6 great ways to manage your time better and be more productive
If only there were more hours in the day. I’ve said it. You’ve said. Everyone has at one point or another wanted to not need sleep, have 30 hours in the day or clone in order to manage their days.
Talk about work-life balance has become irrelevant in a global pandemic, where your home is your everything (for those lucky enough to be able to work from home) and time has virtually stopped, but responsibilities can’t wait even for a second. Time management is the one skill we need!
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Managing your time has never been easier
Time, being the most crucial personal resource to date, is a hot commodity – everyone is in a race with the world or themselves to cross the finish line and squeeze out more time out of the day. The good news is that humankind has really pushed the pedal to the metal in terms of how to function and best streamline everything you do.
If you have the drive, there’s a way to fit in all the tasks and responsibilities and even fun activities all in one day.
6 ways to manage your time better and become more productive
Use task management apps and systems
Productivity applications dominate the mobile application market. You can go as simple and clean as Todoist to elaborate and fun like Habitica. If you’re looking for a way to boost your productivity overall and intentionally use your time, there are a thousand ways to do it on your phone. Maybe you swear by your digital calendar. Then TickTick is the best route for you. Or do you prefer the no nonsense of keyboard shortcuts? Remember the Milk is the one for you. The list goes on!
However, if you don’t trust yourself around your mobile devices and prefer low-tech options, the bullet journal system can step in. The appeal of turning to a journal, rather than an application, is that you are the designer and can create a system of tracking tasks that makes sense for you. Also putting plans pen to paper gives you the opportunity to think without pressure.
Use RSS feed reader
Aside from task management apps, RSS feed readers are the best thing you can introduce to your work or creative process. We all spend quite some time reading articles on the Internet. Some for sheer enjoyment. Others in order to remain in the professional loop.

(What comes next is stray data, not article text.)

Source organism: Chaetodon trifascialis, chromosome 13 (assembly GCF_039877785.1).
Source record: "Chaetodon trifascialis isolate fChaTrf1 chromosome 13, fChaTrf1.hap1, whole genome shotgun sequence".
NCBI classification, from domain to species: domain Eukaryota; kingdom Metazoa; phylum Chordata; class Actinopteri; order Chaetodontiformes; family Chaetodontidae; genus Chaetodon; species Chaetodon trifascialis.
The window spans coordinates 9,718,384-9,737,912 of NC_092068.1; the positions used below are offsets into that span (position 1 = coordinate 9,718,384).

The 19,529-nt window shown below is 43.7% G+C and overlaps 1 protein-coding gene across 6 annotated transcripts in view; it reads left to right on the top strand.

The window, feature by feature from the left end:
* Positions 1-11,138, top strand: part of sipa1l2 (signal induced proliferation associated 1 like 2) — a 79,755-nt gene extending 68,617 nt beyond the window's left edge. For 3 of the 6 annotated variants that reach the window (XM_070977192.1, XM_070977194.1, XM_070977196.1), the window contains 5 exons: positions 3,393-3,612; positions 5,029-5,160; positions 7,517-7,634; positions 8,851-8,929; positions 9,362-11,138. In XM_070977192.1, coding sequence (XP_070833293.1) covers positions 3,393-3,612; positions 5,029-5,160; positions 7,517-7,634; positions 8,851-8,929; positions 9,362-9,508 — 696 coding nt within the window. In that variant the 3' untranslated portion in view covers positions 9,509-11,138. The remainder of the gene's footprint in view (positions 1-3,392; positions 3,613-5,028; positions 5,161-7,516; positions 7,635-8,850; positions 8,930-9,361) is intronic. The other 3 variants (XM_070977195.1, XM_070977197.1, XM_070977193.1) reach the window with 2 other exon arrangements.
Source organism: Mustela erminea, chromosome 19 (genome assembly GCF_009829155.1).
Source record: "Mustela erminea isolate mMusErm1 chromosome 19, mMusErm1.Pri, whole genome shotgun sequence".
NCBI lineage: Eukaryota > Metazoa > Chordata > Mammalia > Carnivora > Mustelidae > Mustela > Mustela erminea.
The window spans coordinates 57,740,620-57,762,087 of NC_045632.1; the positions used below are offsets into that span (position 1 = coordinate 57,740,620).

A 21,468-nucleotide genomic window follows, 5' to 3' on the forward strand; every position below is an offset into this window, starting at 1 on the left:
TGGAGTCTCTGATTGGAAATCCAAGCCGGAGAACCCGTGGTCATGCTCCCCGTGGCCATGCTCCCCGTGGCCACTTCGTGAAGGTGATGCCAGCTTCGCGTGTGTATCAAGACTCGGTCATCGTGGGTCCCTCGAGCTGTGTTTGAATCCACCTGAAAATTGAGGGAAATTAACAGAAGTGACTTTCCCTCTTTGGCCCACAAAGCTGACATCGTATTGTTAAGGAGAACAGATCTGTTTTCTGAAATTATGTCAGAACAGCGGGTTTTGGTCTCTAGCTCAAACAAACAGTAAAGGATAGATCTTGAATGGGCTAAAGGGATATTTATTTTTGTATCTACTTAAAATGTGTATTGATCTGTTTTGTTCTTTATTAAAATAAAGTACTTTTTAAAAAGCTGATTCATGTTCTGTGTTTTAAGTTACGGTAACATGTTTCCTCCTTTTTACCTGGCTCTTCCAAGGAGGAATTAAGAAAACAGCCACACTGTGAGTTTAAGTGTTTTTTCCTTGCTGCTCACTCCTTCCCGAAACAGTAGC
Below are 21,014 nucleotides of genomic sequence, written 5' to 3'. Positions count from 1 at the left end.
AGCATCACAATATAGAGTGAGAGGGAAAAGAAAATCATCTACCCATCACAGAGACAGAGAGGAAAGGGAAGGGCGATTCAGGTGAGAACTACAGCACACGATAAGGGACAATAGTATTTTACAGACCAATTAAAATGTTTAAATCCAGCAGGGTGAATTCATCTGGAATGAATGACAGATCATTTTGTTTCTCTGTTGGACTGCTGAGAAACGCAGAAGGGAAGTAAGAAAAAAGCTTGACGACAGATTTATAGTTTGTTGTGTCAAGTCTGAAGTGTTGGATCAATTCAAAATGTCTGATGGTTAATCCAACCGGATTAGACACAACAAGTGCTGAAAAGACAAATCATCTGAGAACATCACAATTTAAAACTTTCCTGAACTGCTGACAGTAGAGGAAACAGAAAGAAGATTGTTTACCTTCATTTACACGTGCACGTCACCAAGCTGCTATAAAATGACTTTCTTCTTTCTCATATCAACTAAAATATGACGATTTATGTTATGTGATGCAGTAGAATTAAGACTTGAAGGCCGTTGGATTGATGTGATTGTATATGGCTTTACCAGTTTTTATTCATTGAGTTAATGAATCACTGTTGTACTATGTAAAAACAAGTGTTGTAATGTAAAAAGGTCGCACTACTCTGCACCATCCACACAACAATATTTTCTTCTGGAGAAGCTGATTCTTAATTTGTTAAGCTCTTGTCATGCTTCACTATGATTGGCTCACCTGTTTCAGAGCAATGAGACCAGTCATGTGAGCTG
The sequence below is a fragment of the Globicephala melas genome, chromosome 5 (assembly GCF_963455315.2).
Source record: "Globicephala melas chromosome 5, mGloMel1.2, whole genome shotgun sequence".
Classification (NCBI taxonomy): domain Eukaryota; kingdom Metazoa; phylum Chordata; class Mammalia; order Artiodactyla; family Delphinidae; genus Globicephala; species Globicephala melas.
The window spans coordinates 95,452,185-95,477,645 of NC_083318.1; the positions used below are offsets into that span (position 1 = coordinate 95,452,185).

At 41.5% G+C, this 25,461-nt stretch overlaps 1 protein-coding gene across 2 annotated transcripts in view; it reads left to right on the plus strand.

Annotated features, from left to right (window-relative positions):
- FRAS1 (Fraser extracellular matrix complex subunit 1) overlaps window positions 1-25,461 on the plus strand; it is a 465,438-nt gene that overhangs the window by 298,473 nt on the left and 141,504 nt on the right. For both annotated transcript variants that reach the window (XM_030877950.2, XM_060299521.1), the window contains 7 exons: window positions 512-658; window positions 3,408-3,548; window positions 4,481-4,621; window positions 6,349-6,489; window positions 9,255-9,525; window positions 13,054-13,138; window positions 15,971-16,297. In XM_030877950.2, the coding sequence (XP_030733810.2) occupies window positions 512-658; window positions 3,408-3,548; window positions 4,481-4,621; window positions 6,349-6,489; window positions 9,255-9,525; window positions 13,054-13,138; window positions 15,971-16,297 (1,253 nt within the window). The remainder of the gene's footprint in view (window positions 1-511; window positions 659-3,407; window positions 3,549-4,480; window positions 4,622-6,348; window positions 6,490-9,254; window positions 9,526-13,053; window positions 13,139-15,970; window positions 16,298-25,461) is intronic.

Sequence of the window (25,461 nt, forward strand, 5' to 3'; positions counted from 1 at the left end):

Through RSS feed readers you contain your reading to a single space, thus eliminating distractions that may come from scrolling through social media and your browser. Modern RSS readers are a superior tool for organisation of subscription, search and filtering so that you only get the most relevant content according to your interests.
Readers like Inoreader are also adept at researching topics. Users can tap into the discovery zone for overview of the most popular feeds on Inoreader organized by specific interests ranging from business news to political commentary. In addition, Inoreader’s Chrome extension integrates the app with your browser for a smooth experience.
Declutter your inbox
Do not overlook your inbox as a source of distraction. You’d be surprised how many minutes are lost in search of specific emails in a sea of undeleted meeting invites, memos and newsletters. If you can’t commit to an inbox zero, then at least develop a system. Purge emails as often as possible and leave only those most important. Start tagging based on projects or specific tasks so you don’t lose sight of them. Remember RSS feed readers? They can take care of your newsletters in case you can’t part with them.
Set clear deadlines
I do abide by the power of deadlines. There are hard deadlines required by work, but then I’ve also found the utility of soft deadlines, which I set for myself as a guideline. If you risk losing sense of time, because your workdays kind of blur together, then consider clear deadlines as your thread – a set system that anchors you to the here and now. Deadlines are an efficient way to prioritize the tasks ahead of you, and not forget something important.
Personally, I tend to play around with deadlines that are day-specific (as in this task needs to be done on THIS very day) or week-specific (as long as these things happen by the end of the week, then it’s all good). This way you free up necessary mental space for accomplishing, rather than figuring out what to do next.
Learn how to prioritize your tasks
As we mentioned above, prioritizing tasks is essential, when the job requires you to fill numerous shoes and have several responsibilities all running at the same time. You might be tempted to pursue different tasks all at the same time, but though appealing, multitasking only creates the sensation of being productive rather than delivering results. So don’t fall for its siren call. You’re only going to burn out, while fetishizing how busy you are.
It’s far more important to discern what’s the most important thing about the day – break it down into steps, and methodically cross each item on your to-do list. What is time sensitive? What is a big task that needs more time to accomplish? These are your priorities.
Clearly define your goals and ambitions
Ultimately, time management is all about knowing what you’re doing with your time and knowing why – the why is actually the key that unlocks everything else, because it has to do with motivation. Are you career-oriented and want to take on additional projects, because you’re gunning for either a promotion or a lateral move within the industry? Do you feel as though work is swallowing your personal time now that you’re working from home? Are you hopeful to squeeze in studying a new language or pour yourself into a personal project?
Intention leads to strategy. Strategy leaves to concrete solutions and actions, which can impact the trajectory of your professional and personal development.